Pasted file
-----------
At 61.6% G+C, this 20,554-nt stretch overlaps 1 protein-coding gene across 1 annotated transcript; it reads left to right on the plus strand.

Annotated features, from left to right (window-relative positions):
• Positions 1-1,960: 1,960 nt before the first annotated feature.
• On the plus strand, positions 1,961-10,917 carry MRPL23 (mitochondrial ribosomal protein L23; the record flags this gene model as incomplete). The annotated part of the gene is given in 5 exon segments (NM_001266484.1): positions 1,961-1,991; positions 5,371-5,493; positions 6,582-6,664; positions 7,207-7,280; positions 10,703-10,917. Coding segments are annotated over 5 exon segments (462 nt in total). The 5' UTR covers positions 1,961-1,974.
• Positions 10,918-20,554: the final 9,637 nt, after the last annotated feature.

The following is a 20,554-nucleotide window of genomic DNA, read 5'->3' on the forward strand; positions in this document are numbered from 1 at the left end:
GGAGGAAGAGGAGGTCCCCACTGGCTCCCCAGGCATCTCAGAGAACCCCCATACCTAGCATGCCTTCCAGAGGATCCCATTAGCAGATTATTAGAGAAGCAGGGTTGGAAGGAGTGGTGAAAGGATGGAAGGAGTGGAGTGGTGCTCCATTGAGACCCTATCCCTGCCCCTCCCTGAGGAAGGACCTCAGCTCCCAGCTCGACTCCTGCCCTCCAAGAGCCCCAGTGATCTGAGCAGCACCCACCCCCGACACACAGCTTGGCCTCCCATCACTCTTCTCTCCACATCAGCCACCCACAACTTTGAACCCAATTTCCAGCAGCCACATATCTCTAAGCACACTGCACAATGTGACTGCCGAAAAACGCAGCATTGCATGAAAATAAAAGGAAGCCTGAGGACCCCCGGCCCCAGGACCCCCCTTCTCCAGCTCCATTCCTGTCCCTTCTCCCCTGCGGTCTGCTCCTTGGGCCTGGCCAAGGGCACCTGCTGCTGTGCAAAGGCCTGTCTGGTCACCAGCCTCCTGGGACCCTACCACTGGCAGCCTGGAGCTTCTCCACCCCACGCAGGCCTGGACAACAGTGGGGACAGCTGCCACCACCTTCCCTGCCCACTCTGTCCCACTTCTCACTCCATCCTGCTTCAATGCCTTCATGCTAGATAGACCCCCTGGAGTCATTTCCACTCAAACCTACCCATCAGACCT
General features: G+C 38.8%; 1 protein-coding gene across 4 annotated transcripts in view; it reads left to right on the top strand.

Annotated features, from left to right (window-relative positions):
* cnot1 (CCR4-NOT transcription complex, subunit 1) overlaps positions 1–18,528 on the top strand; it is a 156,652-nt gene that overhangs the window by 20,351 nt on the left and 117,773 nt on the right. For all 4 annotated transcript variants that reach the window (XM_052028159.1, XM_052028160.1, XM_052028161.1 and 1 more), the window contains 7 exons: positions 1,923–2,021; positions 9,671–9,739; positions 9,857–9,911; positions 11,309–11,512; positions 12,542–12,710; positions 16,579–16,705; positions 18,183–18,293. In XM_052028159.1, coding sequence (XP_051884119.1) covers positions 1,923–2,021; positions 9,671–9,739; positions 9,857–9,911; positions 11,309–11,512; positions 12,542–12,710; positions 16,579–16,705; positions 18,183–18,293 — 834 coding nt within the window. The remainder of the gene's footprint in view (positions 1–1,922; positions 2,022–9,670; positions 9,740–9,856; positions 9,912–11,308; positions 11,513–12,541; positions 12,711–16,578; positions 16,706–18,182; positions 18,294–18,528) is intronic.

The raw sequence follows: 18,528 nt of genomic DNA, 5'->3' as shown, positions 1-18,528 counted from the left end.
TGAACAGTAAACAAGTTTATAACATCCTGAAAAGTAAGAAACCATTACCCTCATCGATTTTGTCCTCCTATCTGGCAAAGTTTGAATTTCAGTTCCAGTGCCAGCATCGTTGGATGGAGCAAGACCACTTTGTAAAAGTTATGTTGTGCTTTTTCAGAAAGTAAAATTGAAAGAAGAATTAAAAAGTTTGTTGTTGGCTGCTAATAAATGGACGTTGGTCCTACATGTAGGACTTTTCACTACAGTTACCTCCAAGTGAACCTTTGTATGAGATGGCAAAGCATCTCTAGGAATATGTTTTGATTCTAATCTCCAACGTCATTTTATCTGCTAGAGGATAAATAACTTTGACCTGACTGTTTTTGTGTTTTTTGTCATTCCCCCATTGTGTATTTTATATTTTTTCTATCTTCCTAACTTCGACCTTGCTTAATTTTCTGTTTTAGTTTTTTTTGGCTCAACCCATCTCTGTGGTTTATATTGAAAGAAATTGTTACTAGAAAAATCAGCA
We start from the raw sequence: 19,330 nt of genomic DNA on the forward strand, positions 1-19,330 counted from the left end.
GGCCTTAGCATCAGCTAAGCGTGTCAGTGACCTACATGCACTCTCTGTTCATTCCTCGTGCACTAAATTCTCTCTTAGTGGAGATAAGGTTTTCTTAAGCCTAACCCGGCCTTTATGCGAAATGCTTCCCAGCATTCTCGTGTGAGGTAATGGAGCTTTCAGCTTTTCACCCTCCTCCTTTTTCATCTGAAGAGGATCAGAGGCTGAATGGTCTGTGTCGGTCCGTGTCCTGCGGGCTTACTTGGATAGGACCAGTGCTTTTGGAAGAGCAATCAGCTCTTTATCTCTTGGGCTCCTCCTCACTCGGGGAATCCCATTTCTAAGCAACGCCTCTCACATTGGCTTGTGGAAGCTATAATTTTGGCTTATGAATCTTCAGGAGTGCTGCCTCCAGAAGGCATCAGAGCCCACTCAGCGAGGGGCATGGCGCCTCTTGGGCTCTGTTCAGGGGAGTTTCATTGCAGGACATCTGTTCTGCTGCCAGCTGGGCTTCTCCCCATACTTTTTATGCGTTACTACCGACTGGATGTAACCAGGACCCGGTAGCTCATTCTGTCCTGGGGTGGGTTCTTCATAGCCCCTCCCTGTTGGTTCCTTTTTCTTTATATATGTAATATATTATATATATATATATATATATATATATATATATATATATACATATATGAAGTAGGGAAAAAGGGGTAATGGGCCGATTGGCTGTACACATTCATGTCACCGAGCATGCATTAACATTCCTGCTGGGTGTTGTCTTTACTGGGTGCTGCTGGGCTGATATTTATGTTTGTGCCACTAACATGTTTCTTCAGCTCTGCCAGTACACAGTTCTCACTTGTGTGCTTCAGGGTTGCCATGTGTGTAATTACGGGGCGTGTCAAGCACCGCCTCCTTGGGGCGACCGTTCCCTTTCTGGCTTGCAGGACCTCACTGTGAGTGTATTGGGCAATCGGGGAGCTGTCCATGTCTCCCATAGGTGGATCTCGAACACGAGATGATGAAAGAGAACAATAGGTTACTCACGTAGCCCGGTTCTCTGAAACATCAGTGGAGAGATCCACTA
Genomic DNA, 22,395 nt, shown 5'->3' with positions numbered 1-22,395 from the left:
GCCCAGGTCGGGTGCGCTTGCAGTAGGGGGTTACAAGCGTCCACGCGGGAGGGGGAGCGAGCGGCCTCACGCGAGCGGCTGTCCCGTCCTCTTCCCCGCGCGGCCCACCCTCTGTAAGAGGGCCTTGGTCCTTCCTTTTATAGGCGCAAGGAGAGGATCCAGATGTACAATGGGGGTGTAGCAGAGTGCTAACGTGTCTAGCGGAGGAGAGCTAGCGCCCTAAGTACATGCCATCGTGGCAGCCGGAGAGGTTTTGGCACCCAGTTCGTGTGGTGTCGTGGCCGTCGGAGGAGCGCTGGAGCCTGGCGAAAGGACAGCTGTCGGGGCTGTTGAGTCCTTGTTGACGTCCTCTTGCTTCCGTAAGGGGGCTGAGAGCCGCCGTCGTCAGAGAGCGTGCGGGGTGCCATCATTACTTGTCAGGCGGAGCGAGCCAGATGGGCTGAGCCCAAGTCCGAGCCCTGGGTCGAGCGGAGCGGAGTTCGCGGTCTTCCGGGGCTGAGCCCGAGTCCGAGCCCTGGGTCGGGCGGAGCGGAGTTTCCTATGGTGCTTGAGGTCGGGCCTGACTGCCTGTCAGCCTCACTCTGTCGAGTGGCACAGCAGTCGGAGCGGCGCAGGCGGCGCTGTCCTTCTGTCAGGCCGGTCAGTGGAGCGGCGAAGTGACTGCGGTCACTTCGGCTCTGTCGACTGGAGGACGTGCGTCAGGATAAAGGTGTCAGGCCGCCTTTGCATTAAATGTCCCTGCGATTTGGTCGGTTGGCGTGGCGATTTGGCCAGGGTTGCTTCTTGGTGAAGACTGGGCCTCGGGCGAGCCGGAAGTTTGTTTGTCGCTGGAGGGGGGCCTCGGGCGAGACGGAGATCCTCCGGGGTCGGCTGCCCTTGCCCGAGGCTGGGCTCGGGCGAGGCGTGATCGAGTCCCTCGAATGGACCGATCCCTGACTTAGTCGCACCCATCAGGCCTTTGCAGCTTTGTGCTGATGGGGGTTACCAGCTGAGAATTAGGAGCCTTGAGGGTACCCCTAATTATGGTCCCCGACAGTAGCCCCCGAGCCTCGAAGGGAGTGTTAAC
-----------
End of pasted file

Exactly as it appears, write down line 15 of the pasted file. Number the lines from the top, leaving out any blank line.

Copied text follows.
Genomic DNA, 22,395 nt, shown 5'->3' with positions numbered 1-22,395 from the left: